In fact, I have spoken with several friends who are in the midst or near the tail end of their Lyme treatments who have felt of similar transformations. Not transformations of health, although that happened, but transformation of self. I spoke with one friend as I visited her in her home. I listened to her explain how this has changed her, how she is a new person, and, as I have found as I try to explain my own transformation, you reach the end of the capabilities of language and your eyes well up and you just weep. And as her tears fell mine did as well. Because I knew. I was eating lunch with another friend as we both shared our stories, and, both of our eyes watered too at a Zupas’ Cafe as we talked about the journeys we have taken. I know that I, personally, can not publicly or privately speak about my illness without shedding tears. They are not tears of sadness. I am not sad about what I went through and I know these wonderful women I’ve mentioned aren’t either. These are tears of amazement, of gratitude, of finding ourselves knowing recipients of the finer strings that exist within our souls that only experience, suffering, and endurance can unlock and play. Strings that spring forth the melodies of the greater beauty in this world and which its inhabitants hold. Melodies felt and not heard.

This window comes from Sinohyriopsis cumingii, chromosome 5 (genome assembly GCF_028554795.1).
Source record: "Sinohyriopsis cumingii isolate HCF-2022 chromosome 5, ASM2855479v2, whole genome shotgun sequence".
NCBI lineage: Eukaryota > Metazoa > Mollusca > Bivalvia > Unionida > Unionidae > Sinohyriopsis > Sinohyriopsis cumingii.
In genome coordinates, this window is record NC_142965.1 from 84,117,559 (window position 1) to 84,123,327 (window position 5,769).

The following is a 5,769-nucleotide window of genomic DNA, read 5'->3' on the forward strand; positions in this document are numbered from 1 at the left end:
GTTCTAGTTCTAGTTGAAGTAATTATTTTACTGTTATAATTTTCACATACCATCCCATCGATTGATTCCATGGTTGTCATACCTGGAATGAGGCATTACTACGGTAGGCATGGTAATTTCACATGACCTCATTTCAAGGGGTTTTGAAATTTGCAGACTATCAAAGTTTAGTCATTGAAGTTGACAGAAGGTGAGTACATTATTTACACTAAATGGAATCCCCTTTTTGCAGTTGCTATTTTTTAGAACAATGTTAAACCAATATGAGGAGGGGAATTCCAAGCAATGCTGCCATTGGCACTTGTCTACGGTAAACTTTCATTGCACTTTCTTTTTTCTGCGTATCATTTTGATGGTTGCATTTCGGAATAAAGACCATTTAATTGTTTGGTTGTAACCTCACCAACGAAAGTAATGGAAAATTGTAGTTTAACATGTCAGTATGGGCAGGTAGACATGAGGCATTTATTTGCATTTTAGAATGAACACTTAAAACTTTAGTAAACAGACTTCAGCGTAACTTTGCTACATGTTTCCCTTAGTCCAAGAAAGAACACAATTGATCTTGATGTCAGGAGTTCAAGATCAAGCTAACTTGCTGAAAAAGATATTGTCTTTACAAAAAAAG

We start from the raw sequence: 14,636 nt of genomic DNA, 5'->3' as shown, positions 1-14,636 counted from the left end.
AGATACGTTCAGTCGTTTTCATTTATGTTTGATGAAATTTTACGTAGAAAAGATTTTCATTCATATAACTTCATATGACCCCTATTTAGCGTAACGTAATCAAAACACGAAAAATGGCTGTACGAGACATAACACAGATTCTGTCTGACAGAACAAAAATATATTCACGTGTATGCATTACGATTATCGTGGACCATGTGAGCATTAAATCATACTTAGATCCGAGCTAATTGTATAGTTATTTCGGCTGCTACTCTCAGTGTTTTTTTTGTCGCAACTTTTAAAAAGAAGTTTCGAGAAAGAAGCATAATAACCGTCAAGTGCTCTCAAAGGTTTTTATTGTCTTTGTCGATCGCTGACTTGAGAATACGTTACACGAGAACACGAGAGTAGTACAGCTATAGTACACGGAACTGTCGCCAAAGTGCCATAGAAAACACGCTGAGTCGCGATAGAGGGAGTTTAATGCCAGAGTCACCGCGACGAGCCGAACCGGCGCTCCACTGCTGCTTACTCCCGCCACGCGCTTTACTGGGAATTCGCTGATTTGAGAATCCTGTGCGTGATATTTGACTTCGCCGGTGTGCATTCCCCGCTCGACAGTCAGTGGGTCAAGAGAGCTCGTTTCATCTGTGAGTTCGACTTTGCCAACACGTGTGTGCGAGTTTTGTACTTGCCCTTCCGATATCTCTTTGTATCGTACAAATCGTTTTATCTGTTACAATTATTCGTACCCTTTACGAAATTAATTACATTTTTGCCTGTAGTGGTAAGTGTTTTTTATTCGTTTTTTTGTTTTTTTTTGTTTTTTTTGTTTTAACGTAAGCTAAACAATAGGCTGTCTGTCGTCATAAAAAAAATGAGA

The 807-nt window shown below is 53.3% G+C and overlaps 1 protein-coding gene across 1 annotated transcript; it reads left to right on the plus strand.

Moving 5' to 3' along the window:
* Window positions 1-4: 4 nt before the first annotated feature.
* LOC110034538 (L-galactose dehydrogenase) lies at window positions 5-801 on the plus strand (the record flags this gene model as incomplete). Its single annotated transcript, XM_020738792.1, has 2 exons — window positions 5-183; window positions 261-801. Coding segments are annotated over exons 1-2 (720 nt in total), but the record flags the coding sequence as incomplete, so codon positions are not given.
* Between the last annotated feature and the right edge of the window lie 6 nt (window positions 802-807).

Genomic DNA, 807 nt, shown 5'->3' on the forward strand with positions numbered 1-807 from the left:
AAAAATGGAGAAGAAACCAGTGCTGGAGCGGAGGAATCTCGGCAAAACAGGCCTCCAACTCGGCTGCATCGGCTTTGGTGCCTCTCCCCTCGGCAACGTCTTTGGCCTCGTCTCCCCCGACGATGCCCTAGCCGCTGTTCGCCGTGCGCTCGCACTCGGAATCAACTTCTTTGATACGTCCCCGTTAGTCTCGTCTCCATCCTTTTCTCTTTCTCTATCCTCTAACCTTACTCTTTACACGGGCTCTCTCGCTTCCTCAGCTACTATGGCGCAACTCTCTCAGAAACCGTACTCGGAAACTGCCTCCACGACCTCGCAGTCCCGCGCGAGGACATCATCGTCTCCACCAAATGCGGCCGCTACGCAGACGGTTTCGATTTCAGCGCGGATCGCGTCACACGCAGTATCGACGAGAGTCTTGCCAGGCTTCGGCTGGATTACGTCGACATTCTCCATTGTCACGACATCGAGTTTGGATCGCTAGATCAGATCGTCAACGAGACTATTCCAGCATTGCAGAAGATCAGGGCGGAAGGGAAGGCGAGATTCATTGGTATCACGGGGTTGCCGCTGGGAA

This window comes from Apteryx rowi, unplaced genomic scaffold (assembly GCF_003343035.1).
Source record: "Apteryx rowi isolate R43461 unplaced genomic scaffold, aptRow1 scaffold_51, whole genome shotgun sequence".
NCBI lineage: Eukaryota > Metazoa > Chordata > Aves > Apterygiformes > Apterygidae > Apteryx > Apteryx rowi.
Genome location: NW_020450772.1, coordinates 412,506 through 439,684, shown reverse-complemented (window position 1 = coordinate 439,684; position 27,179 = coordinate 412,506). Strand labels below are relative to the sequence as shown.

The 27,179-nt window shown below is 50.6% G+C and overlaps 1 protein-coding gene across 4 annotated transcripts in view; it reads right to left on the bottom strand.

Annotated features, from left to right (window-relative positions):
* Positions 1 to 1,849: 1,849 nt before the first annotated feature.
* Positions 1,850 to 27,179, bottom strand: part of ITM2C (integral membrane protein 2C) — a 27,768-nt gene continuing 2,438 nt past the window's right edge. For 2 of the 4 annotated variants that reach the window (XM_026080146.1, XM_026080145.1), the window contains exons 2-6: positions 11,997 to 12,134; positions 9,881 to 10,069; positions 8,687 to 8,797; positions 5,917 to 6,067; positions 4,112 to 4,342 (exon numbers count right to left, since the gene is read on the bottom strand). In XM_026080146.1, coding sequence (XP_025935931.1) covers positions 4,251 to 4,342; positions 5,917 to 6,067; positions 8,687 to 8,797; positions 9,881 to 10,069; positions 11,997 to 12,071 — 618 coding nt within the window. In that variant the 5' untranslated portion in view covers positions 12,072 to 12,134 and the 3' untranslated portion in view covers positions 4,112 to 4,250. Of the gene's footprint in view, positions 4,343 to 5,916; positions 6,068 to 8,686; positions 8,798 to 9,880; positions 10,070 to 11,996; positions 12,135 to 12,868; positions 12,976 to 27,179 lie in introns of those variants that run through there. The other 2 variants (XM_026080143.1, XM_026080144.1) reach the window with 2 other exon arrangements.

I guess I am still that shell-shocked butterfly – changed and standing all amazed at the change. It’s as if emotion has become a new language, and feeling – a new color. And the world is now full of new colors. I’m not talking your regular empathy. This is different. I knew fairly early that I had become far more emotional during my illness than before. But it was chaotic and unorganized and I chalked it up to just something I do for release when I’ve lived on the brink of my endurance level for an extended period of time. But as I’ve physically improved, as endurance has not required so much as it used to, my ability to empathize has turned in to its own sort of emerging butterfly. I realized this on Mother’s Day as I was sitting in church listening to a man standing at the podium talking about what his deceased mother had meant to him. As he talked, as he wept, and as I began to weep, I realized quite suddenly (like another slap in the face) that I was feeling his feelings. I know that sounds a lot like regular empathy, but to me, it is something deeper. Prior, empathy was this thing where I would see someone express an emotion and I would understand it only as I related it to my prior experience with that emotion. But unlike this man, my mother is alive and well. And my mother is different from his mother. Yet, I felt his feelings. His feelings. Not my interpretation of them. Not my feelings that his feelings made me feel. But his feelings that he feeled. Lots of feels going around. But none of them originally mine. Got it?